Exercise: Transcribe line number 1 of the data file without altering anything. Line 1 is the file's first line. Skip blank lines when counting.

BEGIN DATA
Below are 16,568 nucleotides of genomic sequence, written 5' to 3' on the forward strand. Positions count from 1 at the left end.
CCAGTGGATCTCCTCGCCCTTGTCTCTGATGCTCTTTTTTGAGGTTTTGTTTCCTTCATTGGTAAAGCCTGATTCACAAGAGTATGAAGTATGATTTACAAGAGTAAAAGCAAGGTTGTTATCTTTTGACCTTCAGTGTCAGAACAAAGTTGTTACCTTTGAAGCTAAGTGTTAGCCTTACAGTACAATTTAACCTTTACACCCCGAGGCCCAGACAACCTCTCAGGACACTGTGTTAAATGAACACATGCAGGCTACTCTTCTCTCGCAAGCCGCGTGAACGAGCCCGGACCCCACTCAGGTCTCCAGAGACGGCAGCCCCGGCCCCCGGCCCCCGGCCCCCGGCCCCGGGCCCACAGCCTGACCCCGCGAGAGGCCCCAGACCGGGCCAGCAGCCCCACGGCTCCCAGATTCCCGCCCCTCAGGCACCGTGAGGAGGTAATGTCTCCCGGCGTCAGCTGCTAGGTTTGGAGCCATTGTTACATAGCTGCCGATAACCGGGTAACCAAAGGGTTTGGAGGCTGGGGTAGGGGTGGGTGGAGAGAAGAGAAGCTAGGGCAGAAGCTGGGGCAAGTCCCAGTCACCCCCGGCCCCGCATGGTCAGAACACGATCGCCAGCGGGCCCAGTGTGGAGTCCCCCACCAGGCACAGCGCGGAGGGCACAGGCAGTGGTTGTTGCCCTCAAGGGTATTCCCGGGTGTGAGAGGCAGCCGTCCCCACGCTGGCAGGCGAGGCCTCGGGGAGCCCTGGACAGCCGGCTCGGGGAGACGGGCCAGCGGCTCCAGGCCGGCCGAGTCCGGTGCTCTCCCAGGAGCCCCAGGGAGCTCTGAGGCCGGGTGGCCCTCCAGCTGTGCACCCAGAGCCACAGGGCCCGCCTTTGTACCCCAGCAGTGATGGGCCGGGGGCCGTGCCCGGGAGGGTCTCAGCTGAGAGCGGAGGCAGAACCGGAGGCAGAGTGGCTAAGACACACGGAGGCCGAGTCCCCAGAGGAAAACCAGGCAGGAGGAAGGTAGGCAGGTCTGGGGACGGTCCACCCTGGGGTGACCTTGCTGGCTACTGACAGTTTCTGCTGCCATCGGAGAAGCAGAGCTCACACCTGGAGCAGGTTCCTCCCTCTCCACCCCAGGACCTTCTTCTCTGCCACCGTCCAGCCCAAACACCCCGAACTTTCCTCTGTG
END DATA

Below are 16,568 nucleotides of genomic sequence, written 5' to 3' on the forward strand. Positions count from 1 at the left end.